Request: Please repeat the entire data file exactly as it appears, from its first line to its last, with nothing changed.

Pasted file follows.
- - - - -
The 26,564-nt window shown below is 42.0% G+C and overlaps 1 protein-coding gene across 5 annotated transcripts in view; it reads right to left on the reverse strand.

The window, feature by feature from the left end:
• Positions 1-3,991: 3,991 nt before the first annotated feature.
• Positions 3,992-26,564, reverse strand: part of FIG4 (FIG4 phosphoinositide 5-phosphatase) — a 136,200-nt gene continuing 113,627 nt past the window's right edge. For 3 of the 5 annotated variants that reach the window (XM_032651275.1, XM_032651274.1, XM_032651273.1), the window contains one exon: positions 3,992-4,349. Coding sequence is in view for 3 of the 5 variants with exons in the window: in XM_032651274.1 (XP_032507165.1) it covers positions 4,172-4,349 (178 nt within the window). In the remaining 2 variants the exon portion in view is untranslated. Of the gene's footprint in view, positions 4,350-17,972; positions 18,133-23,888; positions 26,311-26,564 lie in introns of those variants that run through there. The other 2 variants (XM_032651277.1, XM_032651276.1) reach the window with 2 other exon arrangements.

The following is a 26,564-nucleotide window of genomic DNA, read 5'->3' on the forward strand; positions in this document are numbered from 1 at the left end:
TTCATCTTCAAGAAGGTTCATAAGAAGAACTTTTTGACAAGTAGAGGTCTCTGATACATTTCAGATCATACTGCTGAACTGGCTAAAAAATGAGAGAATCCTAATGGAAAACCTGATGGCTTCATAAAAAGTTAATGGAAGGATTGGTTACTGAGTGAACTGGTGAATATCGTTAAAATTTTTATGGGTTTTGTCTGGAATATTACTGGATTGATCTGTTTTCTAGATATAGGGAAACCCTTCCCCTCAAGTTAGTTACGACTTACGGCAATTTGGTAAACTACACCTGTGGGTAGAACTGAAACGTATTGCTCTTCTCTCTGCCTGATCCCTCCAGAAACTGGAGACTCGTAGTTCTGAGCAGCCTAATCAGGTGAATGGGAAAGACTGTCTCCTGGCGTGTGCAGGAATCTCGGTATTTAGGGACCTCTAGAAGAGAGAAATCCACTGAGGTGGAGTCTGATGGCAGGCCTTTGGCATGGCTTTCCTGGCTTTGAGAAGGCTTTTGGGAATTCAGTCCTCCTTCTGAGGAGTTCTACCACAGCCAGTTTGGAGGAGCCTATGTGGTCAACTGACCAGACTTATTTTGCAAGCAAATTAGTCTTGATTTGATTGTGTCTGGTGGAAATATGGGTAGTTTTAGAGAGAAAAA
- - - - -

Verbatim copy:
The 26,564-nt window shown below is 42.0% G+C and overlaps 1 protein-coding gene across 5 annotated transcripts in view; it reads right to left on the reverse strand.

The window, feature by feature from the left end:
• Positions 1-3,991: 3,991 nt before the first annotated feature.
• Positions 3,992-26,564, reverse strand: part of FIG4 (FIG4 phosphoinositide 5-phosphatase) — a 136,200-nt gene continuing 113,627 nt past the window's right edge. For 3 of the 5 annotated variants that reach the window (XM_032651275.1, XM_032651274.1, XM_032651273.1), the window contains one exon: positions 3,992-4,349. Coding sequence is in view for 3 of the 5 variants with exons in the window: in XM_032651274.1 (XP_032507165.1) it covers positions 4,172-4,349 (178 nt within the window). In the remaining 2 variants the exon portion in view is untranslated. Of the gene's footprint in view, positions 4,350-17,972; positions 18,133-23,888; positions 26,311-26,564 lie in introns of those variants that run through there. The other 2 variants (XM_032651277.1, XM_032651276.1) reach the window with 2 other exon arrangements.

The following is a 26,564-nucleotide window of genomic DNA, read 5'->3' on the forward strand; positions in this document are numbered from 1 at the left end:
TTCATCTTCAAGAAGGTTCATAAGAAGAACTTTTTGACAAGTAGAGGTCTCTGATACATTTCAGATCATACTGCTGAACTGGCTAAAAAATGAGAGAATCCTAATGGAAAACCTGATGGCTTCATAAAAAGTTAATGGAAGGATTGGTTACTGAGTGAACTGGTGAATATCGTTAAAATTTTTATGGGTTTTGTCTGGAATATTACTGGATTGATCTGTTTTCTAGATATAGGGAAACCCTTCCCCTCAAGTTAGTTACGACTTACGGCAATTTGGTAAACTACACCTGTGGGTAGAACTGAAACGTATTGCTCTTCTCTCTGCCTGATCCCTCCAGAAACTGGAGACTCGTAGTTCTGAGCAGCCTAATCAGGTGAATGGGAAAGACTGTCTCCTGGCGTGTGCAGGAATCTCGGTATTTAGGGACCTCTAGAAGAGAGAAATCCACTGAGGTGGAGTCTGATGGCAGGCCTTTGGCATGGCTTTCCTGGCTTTGAGAAGGCTTTTGGGAATTCAGTCCTCCTTCTGAGGAGTTCTACCACAGCCAGTTTGGAGGAGCCTATGTGGTCAACTGACCAGACTTATTTTGCAAGCAAATTAGTCTTGATTTGATTGTGTCTGGTGGAAATATGGGTAGTTTTAGAGAGAAAAA